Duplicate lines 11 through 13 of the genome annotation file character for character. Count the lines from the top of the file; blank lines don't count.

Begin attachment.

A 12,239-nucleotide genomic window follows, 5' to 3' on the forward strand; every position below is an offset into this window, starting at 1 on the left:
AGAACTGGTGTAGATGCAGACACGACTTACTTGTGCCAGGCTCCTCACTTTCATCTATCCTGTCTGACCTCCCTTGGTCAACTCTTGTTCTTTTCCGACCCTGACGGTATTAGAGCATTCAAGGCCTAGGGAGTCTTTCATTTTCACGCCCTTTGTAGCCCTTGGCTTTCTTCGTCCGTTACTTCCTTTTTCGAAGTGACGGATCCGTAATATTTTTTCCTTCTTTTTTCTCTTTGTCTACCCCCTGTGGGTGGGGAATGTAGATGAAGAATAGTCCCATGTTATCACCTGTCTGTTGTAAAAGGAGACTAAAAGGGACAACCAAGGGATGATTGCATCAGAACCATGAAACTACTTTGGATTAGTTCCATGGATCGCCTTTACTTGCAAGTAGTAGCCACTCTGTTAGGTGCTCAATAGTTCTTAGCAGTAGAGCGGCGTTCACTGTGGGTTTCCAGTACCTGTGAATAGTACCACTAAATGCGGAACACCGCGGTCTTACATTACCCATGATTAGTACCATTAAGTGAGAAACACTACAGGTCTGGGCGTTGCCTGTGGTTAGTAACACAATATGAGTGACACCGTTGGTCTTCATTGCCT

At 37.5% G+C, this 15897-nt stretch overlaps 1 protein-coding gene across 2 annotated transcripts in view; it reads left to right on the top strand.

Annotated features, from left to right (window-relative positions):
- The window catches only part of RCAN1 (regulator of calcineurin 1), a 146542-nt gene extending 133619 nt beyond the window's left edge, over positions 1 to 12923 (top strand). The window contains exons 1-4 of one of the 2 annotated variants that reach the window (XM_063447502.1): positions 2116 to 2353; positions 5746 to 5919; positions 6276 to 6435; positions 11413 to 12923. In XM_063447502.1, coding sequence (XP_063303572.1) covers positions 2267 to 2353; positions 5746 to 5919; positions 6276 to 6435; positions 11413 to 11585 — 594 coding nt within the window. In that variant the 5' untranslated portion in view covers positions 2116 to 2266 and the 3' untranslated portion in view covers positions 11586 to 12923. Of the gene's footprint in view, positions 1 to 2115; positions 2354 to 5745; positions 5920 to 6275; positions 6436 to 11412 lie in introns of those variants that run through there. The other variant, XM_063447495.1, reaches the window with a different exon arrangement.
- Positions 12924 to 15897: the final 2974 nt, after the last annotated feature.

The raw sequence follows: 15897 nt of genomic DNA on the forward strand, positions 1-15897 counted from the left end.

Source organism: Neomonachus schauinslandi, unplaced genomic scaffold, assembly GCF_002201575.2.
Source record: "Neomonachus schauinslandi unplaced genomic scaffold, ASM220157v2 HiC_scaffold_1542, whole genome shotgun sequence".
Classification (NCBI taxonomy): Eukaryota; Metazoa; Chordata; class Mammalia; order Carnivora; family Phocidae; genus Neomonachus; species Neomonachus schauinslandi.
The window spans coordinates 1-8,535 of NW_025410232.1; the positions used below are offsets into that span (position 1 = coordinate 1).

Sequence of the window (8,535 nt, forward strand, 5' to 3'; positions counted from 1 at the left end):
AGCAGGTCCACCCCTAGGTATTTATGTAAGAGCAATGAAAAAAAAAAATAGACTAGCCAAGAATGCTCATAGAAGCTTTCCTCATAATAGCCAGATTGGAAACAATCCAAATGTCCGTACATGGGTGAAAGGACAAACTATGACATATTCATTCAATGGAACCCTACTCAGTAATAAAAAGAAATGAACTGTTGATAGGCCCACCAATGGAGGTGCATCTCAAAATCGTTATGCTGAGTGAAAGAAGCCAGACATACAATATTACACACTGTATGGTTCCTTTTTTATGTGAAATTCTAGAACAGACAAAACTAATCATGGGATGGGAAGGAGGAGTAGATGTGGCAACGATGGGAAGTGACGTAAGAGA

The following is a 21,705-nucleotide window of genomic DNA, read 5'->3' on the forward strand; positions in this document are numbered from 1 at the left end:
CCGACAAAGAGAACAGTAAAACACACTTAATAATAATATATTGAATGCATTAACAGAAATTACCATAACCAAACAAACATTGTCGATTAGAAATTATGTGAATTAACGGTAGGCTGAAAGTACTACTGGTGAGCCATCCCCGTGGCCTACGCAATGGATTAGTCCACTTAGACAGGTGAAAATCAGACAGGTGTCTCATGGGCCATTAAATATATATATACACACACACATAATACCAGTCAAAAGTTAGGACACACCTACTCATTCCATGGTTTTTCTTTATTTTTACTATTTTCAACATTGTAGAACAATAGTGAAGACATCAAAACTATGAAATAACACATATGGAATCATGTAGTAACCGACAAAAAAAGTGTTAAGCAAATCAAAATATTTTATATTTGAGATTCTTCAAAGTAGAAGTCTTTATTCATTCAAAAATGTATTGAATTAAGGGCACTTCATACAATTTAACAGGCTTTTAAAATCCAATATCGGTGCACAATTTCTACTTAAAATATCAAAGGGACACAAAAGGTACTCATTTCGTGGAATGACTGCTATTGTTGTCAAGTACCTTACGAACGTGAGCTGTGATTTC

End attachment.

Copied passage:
The window spans coordinates 1-8,535 of NW_025410232.1; the positions used below are offsets into that span (position 1 = coordinate 1).

Sequence of the window (8,535 nt, forward strand, 5' to 3'; positions counted from 1 at the left end):
AGCAGGTCCACCCCTAGGTATTTATGTAAGAGCAATGAAAAAAAAAAATAGACTAGCCAAGAATGCTCATAGAAGCTTTCCTCATAATAGCCAGATTGGAAACAATCCAAATGTCCGTACATGGGTGAAAGGACAAACTATGACATATTCATTCAATGGAACCCTACTCAGTAATAAAAAGAAATGAACTGTTGATAGGCCCACCAATGGAGGTGCATCTCAAAATCGTTATGCTGAGTGAAAGAAGCCAGACATACAATATTACACACTGTATGGTTCCTTTTTTATGTGAAATTCTAGAACAGACAAAACTAATCATGGGATGGGAAGGAGGAGTAGATGTGGCAACGATGGGAAGTGACGTAAGAGA